A year after the army took control of Myanmar, the country is facing a severe humanitarian crisis and the COVID-19 pandemic is also dealing a severe blow to the country’s economy.
Aung’s parents did not have regular jobs. They were selling snacks along the shore of Inya Lake, a popular recreation area, but due to COVID-19 restrictions they could not continue to earn a living. They also work in betel and chilli farms but only earned an average of 150,000 kyat (US$80) per month. Her older sister worked in a foam factory, but became unemployed when the factory closed in January 2022. Her brother works in a construction company – but their operations were unstable even before the pandemic. Even working together, Aung’s family earns less than a daily minimum wage.
“COVID-19 has made our situation worse. One day, I decided to look for a job to support my family,” recalls Aung*. He felt he had no choice but to work to help his family survive.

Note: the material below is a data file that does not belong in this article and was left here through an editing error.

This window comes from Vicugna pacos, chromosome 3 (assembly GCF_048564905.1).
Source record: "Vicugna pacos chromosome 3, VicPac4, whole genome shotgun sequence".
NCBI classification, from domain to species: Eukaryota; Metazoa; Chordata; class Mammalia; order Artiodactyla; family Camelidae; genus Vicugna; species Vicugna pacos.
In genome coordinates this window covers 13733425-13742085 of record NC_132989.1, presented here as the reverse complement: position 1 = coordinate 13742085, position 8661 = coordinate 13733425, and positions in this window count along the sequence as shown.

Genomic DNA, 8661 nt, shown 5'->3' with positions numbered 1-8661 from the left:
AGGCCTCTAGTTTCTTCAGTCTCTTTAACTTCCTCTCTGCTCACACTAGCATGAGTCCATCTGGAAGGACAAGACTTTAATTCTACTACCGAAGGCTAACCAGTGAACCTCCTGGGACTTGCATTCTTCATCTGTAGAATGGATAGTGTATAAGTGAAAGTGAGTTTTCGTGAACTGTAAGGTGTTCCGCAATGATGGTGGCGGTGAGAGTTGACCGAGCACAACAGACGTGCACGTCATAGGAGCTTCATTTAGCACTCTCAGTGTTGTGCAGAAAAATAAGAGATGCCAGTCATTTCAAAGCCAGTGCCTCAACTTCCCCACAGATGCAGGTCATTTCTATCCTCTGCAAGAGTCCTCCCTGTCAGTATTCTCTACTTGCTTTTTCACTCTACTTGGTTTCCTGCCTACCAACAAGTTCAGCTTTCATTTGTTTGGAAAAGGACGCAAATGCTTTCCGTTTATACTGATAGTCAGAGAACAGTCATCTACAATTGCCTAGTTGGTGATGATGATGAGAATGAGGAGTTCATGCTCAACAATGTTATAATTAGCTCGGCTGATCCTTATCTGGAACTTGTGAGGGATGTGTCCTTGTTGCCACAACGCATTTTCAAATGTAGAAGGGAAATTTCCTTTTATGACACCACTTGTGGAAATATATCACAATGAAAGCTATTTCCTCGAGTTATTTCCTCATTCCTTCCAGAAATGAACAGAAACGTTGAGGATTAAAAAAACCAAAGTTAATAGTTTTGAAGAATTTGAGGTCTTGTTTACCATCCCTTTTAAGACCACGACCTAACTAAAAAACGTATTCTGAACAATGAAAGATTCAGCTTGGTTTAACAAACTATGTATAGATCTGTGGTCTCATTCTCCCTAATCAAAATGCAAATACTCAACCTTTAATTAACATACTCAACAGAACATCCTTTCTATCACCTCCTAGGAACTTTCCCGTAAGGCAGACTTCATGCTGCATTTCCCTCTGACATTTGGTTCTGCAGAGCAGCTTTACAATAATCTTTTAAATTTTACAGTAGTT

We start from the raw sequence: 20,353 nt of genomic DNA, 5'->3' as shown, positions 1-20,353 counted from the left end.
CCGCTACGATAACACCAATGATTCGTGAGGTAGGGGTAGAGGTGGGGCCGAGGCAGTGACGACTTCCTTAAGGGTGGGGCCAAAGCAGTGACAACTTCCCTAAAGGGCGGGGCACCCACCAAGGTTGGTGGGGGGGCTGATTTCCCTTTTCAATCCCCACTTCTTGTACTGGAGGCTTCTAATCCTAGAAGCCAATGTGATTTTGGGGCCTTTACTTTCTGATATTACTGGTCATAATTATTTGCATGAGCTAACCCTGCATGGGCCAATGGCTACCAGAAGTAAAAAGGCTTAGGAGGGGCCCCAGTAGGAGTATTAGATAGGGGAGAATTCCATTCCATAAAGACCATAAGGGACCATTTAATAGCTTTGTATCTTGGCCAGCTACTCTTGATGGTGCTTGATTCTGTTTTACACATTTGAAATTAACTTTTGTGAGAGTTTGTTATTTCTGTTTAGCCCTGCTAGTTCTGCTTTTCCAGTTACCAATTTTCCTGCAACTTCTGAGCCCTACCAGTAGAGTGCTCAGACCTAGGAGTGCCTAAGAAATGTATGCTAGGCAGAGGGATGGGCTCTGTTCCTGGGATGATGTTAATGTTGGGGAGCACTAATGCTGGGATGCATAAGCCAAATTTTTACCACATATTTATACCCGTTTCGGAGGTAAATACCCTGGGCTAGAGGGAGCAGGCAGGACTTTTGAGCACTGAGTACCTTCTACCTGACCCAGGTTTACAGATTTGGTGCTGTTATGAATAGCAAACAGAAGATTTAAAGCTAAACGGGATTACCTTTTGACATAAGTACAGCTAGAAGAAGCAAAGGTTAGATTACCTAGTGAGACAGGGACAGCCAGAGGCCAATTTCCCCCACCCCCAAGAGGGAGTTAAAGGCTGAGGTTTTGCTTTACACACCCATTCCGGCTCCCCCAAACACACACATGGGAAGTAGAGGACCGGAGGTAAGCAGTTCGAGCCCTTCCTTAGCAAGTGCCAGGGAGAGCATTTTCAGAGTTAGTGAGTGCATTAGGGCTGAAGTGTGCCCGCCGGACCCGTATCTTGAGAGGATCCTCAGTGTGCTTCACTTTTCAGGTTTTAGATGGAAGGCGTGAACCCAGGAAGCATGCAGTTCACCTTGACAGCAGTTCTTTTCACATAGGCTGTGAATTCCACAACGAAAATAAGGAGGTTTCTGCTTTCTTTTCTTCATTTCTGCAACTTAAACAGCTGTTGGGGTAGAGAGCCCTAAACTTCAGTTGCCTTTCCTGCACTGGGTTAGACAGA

According to UN reports, the pandemic is taking a toll on family incomes and, with limited support, many children could resort to child labour.¹ As poverty increases, schools are closed or suspended and children are pushed into the labor market.
Along with his friends, Aung went to his family to look for work. They tried to apply for a career, but didn’t get the job.
The false promise
A broker approached Aung and his friends and promised them a high-paying job.
“We trusted him easily. Without a doubt, we went with him,” says Aung.
They arrived at Twantay Township where they met three other brokers. The recruiter took them to the Thamargone moto-taxi station in Hlaing Thar Yar where they met another broker named U Ashay Gyi, who offered them a job sorting fish only. Aung didn’t hesitate to take the job because he thought the job was manageable for him.
The recruiters then took Aung and his friends to Pyapon, where they spent the night in a small hut behind a food stand. The next day they were brought to a port in Pyapon.